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Have the cows hit the wall? Validation of contact mats for use in tie-stall

Studies have identified the frequency of collisions with housing equipment while lying down as a welfare problem, however little literature exists on the actual frequency of contact between dairy cows and the confines of their housing environment. Visual assessments of farm animals are costly and time intensive, making automated methods of data collection ideal for monitoring welfare problems. Contact mats (CM) are metal bands that produce an electrical signal in response to a pressure-generating contact force. These contact mats have been used for a variety of things, from keeping homes safe from burglars and to helping cities figure out how much traffic bike lanes get in order to improve transportation. Our lab sought to add one more use to them: to monitor the level of contact a cow has with her stall.

From left to right: Contact mat technology applied to door mats to detect when a person is at the door, placed under a paved bike path to measure bike traffic, and a view of what our contact mats look before installation. Photo sources (from left to right): ; ; Personal archive.

For every new technology used in research, however, we must first be sure that it works properly! Caroline Freinberg, a visiting student from Columbia University, joined by research assistant Athena Zambelis, spent a summer with us at the CowLife lab in 2018 to validate this existing technology for use in tie-stalls as a component of her B.Sc. honors thesis project. The objective of this study was to validate the ability of a CM system to monitor cow contact with stall dividers and neck rail when compared to visual observation.

Eleven lactating cows were monitored both visually and with the CM system for 4 h/d for 4 consecutive days (176 h of observation total) in a tie-stall housing system. Individual CM were affixed to the stall dividers and neck rail to record the frequency of cow contact per second, while two trained observers recorded the frequency of cow contact against the stall partitions on a per second basis using video recordings.

Picture by Caroline Freinberg depicting the different placements of the contact mats (CM1, CM2, and CM3) and the placements of the video cameras (C1-C4).

The results yielded a very high agreement between the CM system and visual observation for the ranked position of each cow based on divider contact. The CM system also demonstrated a consistent underestimation of cow contact with stall partitions, and so requires modification and further validation if to be used to record the exact number of contacts made by cows. Developing CM as a method to autonomously rank cow contact against the stall dividers could be a useful tool to help improve welfare, by identifying problematic stall configurations or individual cows that require housing intervention.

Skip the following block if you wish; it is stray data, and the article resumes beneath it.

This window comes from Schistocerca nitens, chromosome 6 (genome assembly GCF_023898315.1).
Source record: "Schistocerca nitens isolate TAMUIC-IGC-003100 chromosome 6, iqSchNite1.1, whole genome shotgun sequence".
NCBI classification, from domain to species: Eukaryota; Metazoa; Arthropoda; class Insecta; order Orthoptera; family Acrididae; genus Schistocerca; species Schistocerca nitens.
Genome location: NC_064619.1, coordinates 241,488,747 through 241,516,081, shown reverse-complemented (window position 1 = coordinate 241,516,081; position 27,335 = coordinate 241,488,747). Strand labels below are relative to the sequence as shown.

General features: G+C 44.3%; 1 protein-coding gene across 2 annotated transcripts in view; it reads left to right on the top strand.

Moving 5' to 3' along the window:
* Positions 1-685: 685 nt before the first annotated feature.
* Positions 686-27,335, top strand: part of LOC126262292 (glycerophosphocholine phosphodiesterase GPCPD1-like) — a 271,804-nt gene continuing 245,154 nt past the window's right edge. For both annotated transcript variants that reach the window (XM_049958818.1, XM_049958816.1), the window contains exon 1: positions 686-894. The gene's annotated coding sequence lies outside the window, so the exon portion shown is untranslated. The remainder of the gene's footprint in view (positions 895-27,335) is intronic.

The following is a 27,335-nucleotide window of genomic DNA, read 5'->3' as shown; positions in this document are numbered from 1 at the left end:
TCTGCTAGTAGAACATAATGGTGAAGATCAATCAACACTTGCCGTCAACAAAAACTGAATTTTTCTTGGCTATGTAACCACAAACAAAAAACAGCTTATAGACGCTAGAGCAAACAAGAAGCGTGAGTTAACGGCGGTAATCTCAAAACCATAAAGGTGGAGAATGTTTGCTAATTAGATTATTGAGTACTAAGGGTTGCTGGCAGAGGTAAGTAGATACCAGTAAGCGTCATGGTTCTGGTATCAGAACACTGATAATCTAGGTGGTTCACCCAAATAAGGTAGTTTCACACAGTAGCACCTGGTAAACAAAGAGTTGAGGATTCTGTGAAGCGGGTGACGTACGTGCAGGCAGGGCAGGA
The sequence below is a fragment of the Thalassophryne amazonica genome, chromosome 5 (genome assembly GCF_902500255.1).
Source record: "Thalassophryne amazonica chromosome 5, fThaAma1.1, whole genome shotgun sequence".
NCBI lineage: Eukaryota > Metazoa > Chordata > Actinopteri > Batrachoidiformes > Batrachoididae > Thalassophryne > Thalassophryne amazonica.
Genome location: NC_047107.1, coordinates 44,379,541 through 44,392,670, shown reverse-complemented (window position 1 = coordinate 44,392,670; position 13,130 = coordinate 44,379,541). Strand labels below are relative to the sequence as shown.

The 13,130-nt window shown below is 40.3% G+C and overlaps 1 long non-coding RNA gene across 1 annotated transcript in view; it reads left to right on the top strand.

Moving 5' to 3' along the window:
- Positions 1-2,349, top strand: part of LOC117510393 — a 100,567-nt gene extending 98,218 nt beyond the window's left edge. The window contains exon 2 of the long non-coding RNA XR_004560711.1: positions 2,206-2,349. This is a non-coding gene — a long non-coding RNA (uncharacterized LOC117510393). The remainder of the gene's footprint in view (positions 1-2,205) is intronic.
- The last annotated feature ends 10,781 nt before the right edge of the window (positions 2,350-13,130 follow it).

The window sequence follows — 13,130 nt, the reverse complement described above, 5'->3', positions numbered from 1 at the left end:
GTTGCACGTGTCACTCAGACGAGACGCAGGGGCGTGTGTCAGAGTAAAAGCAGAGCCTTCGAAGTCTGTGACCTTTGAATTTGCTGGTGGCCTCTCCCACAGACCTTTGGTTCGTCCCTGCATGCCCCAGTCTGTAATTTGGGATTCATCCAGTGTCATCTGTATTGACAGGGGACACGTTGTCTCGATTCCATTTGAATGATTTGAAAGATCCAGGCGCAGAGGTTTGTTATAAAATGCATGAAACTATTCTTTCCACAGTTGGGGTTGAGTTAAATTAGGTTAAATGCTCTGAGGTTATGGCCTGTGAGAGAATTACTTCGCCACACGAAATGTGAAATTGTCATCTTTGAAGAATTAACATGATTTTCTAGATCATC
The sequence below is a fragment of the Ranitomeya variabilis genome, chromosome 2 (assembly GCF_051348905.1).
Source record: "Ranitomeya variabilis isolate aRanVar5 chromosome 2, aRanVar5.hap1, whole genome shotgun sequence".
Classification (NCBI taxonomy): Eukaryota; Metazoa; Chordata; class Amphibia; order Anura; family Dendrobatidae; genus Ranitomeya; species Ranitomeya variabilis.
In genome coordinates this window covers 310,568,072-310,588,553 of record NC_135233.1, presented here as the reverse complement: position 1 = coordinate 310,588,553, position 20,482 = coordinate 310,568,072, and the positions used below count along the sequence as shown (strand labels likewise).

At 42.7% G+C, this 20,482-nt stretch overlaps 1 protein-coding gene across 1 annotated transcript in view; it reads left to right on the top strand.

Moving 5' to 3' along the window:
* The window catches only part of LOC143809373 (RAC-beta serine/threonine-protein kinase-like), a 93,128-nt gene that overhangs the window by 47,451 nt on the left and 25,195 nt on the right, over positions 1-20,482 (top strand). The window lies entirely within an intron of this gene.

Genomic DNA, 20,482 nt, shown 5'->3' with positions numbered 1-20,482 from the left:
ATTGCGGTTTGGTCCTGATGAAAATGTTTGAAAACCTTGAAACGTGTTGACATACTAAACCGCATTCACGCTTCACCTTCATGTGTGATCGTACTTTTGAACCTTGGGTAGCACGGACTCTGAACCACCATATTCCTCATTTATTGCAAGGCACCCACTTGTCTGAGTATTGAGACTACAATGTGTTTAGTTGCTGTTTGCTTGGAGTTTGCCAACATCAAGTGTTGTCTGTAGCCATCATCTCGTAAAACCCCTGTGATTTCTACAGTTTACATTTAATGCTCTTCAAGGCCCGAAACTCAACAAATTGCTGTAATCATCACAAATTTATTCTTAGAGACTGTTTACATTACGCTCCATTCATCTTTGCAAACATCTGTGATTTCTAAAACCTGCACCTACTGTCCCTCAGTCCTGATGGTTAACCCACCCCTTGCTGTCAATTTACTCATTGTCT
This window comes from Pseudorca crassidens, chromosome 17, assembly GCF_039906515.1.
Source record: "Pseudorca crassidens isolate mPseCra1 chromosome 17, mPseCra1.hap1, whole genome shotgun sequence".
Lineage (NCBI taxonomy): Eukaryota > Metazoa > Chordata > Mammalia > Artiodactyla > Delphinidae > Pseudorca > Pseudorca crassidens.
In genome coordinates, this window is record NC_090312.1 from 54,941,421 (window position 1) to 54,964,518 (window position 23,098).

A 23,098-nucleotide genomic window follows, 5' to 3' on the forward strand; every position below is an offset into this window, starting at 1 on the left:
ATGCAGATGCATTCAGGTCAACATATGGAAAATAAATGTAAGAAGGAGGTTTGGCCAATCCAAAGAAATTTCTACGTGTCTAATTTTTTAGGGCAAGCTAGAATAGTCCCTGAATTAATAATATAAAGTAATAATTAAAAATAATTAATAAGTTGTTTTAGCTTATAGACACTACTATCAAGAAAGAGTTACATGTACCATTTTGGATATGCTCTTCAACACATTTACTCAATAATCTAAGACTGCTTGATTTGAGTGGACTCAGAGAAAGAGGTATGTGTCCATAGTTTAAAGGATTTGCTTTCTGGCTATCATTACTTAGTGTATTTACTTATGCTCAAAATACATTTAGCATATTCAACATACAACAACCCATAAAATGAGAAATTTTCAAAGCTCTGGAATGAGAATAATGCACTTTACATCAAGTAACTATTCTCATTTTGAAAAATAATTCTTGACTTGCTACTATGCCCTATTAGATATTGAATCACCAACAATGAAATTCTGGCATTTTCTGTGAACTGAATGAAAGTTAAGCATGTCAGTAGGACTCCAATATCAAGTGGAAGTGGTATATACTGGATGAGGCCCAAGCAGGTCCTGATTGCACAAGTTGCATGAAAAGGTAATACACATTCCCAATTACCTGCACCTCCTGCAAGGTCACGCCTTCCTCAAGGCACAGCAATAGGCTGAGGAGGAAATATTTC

Contact mats on the tie-rail and dividers of the tie-stall during the tie-rail placement trial.

At the CowLife lab, we have already been putting this technology to use in our tie-stall studies. Recent M.Sc. grad, Jessica St John, used the CM system to see if different tie-rail placements affected the level of contact the cow made with her stall. You can find out more about this study, its treatments, and all the other results Jessica found. Her most restrictive tie-rail treatment, as determined through other outcome measures, also resulted in the highest contact with the dividers. On the other hand, cows in M.Sc. candidate Véronique Boyer’s study that were housed in tie-stalls that were double the recommended width had the lowest level of contact with the stall. The control cows, housed in stalls fitting current recommendations based on their body size, as set by the Dairy Code of Practice, ranked in between these two extremes for level of contact, suggesting that we may still have some considerations to make regarding our dairy cattle housing to improve ease of movement in the stall and reduce contact with stall partitions.


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